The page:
Take the 2-minute tour ×
Database Administrators Stack Exchange is a question and answer site for database professionals who wish to improve their database skills and learn from others in the community. It's 100% free, no registration required.

I have a delete statement that get run repetitive until all the data are removed.

Delete TOP (1000) From Log Where CreationDate < '2011-Dec-31' AND pKey NOT IN (...)

I am considering of truncating the where clause so that the pseudo code is like:

while(@parameter < '2011-Dec-31' AND rowCount > 0)
{
 Delete TOP (1000) From Log Where CreationDate < @parameter AND pKey NOT IN (...)
 SET @parameter = DATEADD(day, 1, @parameter)
}

Would this help speed up the delete because it doesn't have to do cache as much data, or it doesn't matter that much since I have an index on CreationDate?

Thanks

share|improve this question
    
It'll speed things up to do a bigger set. With smaller ranges (1k rows is pretty small) you are paying a lot of overhead to keep applying your filter every time this query runs. Have you tried different batch sizes? –  JNK Jan 30 '12 at 19:06
    
Actually I suppose it could help by avoiding having to rescan the rows that meet previously processed dates but weren't deleted as they didn't match the NOT IN predicate. Do you have a guaranteed maximum of 1,000 rows per day? Execution Plan? –  Martin Smith Jan 30 '12 at 20:24
    
Since you're deleting all data out of that table, is there any reason you're not using a TRUNCATE statement instead of a DELETE statement? Is something foreign keyed onto that table so that you can't use truncate? –  Brandon Jan 30 '12 at 21:16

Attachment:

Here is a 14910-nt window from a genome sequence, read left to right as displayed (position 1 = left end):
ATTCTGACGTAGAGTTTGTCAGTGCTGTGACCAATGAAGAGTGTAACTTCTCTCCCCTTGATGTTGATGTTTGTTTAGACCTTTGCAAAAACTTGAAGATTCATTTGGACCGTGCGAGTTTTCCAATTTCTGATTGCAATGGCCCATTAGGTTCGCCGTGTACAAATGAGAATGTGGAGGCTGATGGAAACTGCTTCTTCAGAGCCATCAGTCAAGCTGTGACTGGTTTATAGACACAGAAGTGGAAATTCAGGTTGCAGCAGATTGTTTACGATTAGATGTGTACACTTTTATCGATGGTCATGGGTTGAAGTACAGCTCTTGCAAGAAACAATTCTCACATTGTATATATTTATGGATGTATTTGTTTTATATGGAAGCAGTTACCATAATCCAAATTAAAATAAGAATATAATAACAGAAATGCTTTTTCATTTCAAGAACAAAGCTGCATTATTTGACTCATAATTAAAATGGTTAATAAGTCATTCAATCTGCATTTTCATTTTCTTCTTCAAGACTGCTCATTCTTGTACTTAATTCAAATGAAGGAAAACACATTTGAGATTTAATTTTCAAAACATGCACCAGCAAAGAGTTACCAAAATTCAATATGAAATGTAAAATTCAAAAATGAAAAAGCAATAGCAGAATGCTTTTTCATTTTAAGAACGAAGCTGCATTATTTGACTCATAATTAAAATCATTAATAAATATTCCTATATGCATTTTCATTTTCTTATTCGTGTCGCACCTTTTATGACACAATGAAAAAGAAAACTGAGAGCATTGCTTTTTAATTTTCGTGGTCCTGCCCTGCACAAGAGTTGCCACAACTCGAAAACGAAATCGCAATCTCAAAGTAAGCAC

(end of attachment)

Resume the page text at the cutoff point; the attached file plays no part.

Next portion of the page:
@Brandon: he is obviously not deleting all data. He has a complex condition: CreationDate < '2011-Dec-31' AND pKey NOT IN (...) –  ypercube Jan 30 '12 at 22:09
1  
Larger sizes will always be faster. BUT! you need to limit the size so that your log file will not need to expand, and also see how long the deletes take. I personally try to keep it the batch sizes to around 30 seconds, and 50% log file max, whichever is smaller. –  Simon Hughes Jan 31 '12 at 13:19
show 2 more comments

1 Answer

up vote 0 down vote accepted

You trade off

  • speed
  • smaller transaction log
  • concurrency

So running this in batches with a good index satisfies the last 2, but is slower. However, you don't need absolute speed if it is less intrusive to other operations

Otherwise, I'm not sure what you want...

share|improve this answer
    
In my case, and the delete seems to faster after I reduce the data selection range. The question boil down would the where clause matter if I always deleting TOP 1000. The answer is that it does. The reason may be because there are simultaneous insert during the delete, and the insert must be blocking the delete due to page lock. By having a small date range of data to be delete, it doesn't lock the entire page, allowing both delete and insert operates better. –  dsum Feb 21 '12 at 0:03
add comment

Your Answer

 
discard

By posting your answer, you agree to the privacy policy and terms of service.

Not the answer you're looking for? Browse other questions tagged or ask your own question.